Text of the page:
G&J Marketing in Palm Harbor, Fla. held one of its educational conferences a few weeks ago in which 60 industry members brainstormed ways to make this industry more profitable. Actually, the range of topics covered was a lot more extensive, but the underlying purpose for all attendees was to agree on what to do about this very challenging business environment.
A summary of this 2-day meeting was prepared by Dr. Ron Cichy, a presenter at the conference and a director and professor at the School of Hospitality Business at Michigan State University, Dan Mathews, senior vice president and chief operating officer at the National Automatic Merchandising Association, and Greg Sidwell, president of G&J Marketing. Their summary is available on VendingMarketWatch 05-11-09. It's encouraging to see so many operators and suppliers recognize the need to invest their time and money in identifying new and better ways to do things. It's one thing to complain about conditions, but quite another to get off your duffer and do something about it. These individuals recognize the situation is challenging, but not hopeless. They returned from the 2-day meeting with some concrete ideas to put into action. Every business owner needs to have a long-range business plan. This is a given. In challenging times like the present, the business plan serves as a road map to success (and possibly survival).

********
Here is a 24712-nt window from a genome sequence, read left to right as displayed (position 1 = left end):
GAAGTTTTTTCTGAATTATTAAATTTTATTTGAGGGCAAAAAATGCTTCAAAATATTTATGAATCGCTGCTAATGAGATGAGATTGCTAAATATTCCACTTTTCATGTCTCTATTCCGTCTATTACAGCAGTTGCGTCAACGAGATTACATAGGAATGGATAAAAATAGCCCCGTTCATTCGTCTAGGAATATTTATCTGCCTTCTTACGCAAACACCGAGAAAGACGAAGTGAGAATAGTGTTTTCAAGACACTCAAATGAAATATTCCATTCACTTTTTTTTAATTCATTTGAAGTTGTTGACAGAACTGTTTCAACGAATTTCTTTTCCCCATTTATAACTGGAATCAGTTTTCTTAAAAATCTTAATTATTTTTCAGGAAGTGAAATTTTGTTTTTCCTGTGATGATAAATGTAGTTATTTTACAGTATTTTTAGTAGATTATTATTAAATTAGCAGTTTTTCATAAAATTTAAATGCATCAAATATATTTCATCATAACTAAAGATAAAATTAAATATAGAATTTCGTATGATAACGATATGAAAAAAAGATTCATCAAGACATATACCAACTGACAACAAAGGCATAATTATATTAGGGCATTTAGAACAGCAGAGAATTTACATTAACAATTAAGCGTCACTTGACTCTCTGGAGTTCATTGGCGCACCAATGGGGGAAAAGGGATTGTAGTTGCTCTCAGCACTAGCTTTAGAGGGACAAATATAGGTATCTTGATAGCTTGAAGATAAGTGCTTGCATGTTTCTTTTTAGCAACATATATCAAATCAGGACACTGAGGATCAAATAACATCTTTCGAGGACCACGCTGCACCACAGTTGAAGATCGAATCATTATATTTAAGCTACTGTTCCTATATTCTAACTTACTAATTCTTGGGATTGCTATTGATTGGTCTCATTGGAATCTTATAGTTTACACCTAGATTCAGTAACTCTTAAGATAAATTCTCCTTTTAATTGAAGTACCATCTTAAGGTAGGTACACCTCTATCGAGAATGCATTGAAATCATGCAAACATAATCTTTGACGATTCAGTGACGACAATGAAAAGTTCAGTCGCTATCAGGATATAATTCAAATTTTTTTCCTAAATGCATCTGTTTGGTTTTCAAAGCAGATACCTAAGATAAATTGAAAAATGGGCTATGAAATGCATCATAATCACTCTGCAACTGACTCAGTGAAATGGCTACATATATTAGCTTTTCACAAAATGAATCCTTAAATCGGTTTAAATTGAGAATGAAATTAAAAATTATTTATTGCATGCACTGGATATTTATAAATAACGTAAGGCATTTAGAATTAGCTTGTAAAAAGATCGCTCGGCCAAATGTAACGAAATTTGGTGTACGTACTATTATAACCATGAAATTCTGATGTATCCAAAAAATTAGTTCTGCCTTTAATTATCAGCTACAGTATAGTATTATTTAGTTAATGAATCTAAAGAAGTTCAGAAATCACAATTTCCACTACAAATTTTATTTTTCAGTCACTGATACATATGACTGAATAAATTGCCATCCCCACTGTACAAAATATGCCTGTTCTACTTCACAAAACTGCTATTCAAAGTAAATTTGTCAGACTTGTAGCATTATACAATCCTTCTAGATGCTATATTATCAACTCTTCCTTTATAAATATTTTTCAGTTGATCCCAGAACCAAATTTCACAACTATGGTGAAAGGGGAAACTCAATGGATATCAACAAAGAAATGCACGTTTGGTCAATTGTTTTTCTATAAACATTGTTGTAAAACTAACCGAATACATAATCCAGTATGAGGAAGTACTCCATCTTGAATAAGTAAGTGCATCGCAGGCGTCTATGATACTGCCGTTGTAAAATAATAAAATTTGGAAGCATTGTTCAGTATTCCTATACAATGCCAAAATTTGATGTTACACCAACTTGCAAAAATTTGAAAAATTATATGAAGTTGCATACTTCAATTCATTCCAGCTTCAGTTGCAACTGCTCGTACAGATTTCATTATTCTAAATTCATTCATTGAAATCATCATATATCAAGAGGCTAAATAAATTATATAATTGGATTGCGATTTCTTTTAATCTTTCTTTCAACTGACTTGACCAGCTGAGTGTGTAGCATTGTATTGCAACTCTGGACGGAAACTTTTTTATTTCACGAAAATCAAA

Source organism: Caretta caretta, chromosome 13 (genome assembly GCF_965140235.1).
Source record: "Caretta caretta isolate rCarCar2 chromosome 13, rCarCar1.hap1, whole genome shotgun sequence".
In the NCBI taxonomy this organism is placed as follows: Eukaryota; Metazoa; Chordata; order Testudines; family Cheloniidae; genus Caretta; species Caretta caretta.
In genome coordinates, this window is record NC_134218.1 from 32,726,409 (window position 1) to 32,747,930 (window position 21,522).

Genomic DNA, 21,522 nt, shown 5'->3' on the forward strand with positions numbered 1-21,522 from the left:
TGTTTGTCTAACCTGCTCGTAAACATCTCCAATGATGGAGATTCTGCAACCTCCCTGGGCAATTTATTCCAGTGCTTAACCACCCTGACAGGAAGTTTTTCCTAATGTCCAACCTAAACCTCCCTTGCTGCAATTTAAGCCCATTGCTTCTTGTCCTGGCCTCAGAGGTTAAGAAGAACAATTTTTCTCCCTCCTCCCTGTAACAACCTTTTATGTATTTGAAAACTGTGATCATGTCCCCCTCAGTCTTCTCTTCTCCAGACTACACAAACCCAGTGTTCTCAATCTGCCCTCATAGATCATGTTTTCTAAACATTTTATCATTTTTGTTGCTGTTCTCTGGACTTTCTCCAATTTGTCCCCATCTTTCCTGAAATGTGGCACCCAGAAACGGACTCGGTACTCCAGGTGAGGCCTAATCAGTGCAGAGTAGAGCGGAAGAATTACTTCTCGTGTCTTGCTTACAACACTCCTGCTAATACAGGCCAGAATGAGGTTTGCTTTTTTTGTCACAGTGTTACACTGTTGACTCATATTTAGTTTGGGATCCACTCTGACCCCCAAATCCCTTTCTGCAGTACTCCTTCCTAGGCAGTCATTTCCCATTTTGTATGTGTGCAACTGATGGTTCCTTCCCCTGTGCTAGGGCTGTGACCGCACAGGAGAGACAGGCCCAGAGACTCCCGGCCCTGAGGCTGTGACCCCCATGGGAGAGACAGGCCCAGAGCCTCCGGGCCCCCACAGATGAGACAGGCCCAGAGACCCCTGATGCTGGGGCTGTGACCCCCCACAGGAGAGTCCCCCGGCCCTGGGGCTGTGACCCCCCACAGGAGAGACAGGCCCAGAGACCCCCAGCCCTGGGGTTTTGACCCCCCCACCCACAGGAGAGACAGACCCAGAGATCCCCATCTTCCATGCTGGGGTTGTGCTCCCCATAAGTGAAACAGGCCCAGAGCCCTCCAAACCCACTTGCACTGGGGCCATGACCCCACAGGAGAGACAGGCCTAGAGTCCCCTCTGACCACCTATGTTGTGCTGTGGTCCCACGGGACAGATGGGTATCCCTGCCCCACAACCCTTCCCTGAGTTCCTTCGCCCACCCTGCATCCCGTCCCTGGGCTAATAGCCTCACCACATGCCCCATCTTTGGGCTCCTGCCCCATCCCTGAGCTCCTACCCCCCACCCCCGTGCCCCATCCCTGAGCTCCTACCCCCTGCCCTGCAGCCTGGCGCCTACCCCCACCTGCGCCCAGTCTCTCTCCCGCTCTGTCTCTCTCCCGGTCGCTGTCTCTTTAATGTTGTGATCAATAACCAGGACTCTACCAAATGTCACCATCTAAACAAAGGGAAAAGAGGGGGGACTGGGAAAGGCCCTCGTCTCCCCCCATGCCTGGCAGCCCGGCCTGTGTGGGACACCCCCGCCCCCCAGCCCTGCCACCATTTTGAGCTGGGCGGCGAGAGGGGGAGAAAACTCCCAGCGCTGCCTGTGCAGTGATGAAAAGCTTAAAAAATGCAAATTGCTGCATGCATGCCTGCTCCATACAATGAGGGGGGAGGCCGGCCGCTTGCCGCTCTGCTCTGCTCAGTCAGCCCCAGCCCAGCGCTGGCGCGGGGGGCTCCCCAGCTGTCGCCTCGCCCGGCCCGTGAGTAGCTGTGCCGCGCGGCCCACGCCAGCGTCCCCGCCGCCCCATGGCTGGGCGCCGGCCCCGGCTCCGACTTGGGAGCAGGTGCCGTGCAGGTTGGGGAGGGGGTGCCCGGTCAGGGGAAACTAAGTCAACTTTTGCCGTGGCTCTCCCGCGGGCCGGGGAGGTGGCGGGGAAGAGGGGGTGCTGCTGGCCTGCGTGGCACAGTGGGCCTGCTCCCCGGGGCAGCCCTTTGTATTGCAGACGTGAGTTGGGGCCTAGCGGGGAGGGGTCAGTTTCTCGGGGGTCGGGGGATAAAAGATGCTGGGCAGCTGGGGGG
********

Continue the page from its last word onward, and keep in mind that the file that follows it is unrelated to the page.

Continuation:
The plan is a document that allows you to organize and manage your thoughts and your resources. It has always amazed me how many vending and coffee service operators ignore this basic business tool. The G&J meeting in Atlanta, Ga. uncovered numerous strategies operators can use to improve their companies.Not only were operators in a position to learn from one another, but there were also business experts such as Michigan State University professor Ron Cichy leading seminars on important business topics. The conference was invigorating. The ideas will only help those who put them into action, and here is where the business plan comes into play. A formal business plan gives the owner a tool for putting ideas into action. The plan itself is something that can only be useful if it is actually used. But without it, the business owner is lost. There were more ideas that came out of that conference than an operator can hope to "get his hands around" in the short term. A business plan allows the owner to set goals and strategies for achieving them. Big goals in particular require planning.
The ideas that came out of that conference were similar to those that our staff at Automatic Merchandiser hears in conversations with operators and suppliers regularly. Many industry members recognize the big challenges facing this industry. Many realize that the industry needs to become more professional in order to become more profitable and more relevant to the customer base.Getting the industry to that point takes commitment, and it will not happen quickly. But it will happen. Congratulations to the organizers of the G&J Marketing conference, and to everyone who made the time and investment to attend.